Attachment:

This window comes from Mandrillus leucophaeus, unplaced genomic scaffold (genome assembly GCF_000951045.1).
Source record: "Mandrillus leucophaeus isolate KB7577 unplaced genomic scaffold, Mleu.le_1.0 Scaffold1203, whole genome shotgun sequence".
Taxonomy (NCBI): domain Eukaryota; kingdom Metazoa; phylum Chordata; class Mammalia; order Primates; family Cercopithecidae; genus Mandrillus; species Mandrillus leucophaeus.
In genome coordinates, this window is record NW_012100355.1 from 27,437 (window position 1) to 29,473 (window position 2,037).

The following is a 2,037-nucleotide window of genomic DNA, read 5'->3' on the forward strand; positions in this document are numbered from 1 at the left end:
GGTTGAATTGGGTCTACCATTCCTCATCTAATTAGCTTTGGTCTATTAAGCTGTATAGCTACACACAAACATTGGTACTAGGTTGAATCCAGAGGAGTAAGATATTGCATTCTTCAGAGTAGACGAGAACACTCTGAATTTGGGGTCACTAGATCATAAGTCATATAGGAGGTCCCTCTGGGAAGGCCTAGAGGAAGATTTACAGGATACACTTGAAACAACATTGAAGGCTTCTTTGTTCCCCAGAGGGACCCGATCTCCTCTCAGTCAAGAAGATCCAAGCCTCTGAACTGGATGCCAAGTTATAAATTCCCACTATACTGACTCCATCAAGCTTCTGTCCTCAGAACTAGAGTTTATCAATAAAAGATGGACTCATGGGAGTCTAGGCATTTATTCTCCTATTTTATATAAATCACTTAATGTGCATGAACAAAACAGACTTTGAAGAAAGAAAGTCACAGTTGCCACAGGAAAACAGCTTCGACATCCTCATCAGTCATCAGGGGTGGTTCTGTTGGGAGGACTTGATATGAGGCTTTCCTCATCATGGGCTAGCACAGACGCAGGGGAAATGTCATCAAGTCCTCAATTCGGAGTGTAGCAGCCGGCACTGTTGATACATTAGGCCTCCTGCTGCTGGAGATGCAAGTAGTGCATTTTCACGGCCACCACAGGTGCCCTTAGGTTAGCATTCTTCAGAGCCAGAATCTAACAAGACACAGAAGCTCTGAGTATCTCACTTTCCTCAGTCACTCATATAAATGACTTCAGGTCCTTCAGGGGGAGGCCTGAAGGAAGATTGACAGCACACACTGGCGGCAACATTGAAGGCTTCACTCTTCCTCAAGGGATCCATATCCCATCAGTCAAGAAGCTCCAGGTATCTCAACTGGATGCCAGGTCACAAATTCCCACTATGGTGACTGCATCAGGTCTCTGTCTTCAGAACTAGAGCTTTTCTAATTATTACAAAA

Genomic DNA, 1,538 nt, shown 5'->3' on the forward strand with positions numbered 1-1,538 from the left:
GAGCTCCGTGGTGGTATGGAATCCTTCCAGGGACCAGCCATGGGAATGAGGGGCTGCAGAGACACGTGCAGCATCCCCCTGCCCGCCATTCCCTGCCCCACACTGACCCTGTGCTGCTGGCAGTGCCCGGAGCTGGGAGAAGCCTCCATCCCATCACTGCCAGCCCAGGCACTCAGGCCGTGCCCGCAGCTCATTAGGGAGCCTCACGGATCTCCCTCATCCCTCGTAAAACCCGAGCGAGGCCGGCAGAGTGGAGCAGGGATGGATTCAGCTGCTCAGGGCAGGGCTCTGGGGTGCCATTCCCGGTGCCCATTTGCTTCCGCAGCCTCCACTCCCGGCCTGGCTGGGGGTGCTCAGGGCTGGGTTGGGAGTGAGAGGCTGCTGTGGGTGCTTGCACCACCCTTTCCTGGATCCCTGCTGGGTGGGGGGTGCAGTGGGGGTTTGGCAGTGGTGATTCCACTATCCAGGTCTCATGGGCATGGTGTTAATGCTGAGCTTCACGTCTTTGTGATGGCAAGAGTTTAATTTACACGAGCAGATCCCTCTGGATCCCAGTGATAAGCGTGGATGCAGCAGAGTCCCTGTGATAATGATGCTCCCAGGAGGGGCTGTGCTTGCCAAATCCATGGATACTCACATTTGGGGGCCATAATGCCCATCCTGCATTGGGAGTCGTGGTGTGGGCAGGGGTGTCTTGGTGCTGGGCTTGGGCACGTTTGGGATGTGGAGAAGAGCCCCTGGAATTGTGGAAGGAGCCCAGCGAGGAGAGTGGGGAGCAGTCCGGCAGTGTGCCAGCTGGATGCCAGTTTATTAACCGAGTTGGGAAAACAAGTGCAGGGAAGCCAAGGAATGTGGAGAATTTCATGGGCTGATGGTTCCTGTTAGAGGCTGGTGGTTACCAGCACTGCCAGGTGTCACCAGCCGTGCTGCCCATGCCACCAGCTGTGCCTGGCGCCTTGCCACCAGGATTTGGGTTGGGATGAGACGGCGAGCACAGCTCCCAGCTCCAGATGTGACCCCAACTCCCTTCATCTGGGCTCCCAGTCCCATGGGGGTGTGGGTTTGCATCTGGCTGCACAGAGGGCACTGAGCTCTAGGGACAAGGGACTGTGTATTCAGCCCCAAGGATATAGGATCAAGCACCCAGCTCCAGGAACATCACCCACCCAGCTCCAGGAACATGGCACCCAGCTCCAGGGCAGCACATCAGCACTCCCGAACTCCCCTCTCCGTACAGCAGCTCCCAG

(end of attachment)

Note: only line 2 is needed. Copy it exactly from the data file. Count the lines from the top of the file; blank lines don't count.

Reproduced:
Source record: "Mandrillus leucophaeus isolate KB7577 unplaced genomic scaffold, Mleu.le_1.0 Scaffold1203, whole genome shotgun sequence".